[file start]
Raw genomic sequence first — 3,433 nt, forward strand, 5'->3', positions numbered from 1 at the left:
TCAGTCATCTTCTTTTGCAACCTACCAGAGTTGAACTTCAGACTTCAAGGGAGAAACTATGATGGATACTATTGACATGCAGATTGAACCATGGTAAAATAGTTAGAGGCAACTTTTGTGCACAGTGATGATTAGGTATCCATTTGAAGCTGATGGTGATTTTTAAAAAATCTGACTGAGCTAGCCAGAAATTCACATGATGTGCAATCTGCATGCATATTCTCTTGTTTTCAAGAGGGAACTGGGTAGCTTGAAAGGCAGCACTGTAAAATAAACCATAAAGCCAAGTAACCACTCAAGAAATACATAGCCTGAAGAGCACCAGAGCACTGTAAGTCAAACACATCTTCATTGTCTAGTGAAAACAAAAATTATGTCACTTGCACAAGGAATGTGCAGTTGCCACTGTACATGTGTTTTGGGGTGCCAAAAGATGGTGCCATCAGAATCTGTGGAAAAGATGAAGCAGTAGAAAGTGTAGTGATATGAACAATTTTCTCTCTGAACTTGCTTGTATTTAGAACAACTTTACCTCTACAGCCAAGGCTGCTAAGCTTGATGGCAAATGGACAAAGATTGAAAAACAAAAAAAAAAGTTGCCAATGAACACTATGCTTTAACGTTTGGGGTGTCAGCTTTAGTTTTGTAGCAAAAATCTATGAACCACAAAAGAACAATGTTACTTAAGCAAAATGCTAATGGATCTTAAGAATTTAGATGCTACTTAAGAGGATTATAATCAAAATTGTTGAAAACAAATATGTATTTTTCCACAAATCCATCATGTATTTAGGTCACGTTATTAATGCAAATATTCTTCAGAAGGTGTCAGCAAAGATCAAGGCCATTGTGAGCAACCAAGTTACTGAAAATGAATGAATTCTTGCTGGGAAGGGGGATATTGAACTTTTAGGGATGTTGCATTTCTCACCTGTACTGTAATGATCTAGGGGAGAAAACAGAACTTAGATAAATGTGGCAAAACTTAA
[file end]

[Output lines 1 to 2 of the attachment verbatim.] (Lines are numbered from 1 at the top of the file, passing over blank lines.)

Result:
Raw genomic sequence first — 3,433 nt, forward strand, 5'->3', positions numbered from 1 at the left:
TCAGTCATCTTCTTTTGCAACCTACCAGAGTTGAACTTCAGACTTCAAGGGAGAAACTATGATGGATACTATTGACATGCAGATTGAACCATGGTAAAATAGTTAGAGGCAACTTTTGTGCACAGTGATGATTAGGTATCCATTTGAAGCTGATGGTGATTTTTAAAAAATCTGACTGAGCTAGCCAGAAATTCACATGATGTGCAATCTGCATGCATATTCTCTTGTTTTCAAGAGGGAACTGGGTAGCTTGAAAGGCAGCACTGTAAAATAAACCATAAAGCCAAGTAACCACTCAAGAAATACATAGCCTGAAGAGCACCAGAGCACTGTAAGTCAAACACATCTTCATTGTCTAGTGAAAACAAAAATTATGTCACTTGCACAAGGAATGTGCAGTTGCCACTGTACATGTGTTTTGGGGTGCCAAAAGATGGTGCCATCAGAATCTGTGGAAAAGATGAAGCAGTAGAAAGTGTAGTGATATGAACAATTTTCTCTCTGAACTTGCTTGTATTTAGAACAACTTTACCTCTACAGCCAAGGCTGCTAAGCTTGATGGCAAATGGACAAAGATTGAAAAACAAAAAAAAAAGTTGCCAATGAACACTATGCTTTAACGTTTGGGGTGTCAGCTTTAGTTTTGTAGCAAAAATCTATGAACCACAAAAGAACAATGTTACTTAAGCAAAATGCTAATGGATCTTAAGAATTTAGATGCTACTTAAGAGGATTATAATCAAAATTGTTGAAAACAAATATGTATTTTTCCACAAATCCATCATGTATTTAGGTCACGTTATTAATGCAAATATTCTTCAGAAGGTGTCAGCAAAGATCAAGGCCATTGTGAGCAACCAAGTTACTGAAAATGAATGAATTCTTGCTGGGAAGGGGGATATTGAACTTTTAGGGATGTTGCATTTCTCACCTGTACTGTAATGATCTAGGGGAGAAAACAGAACTTAGATAAATGTGGCAAAACTTAA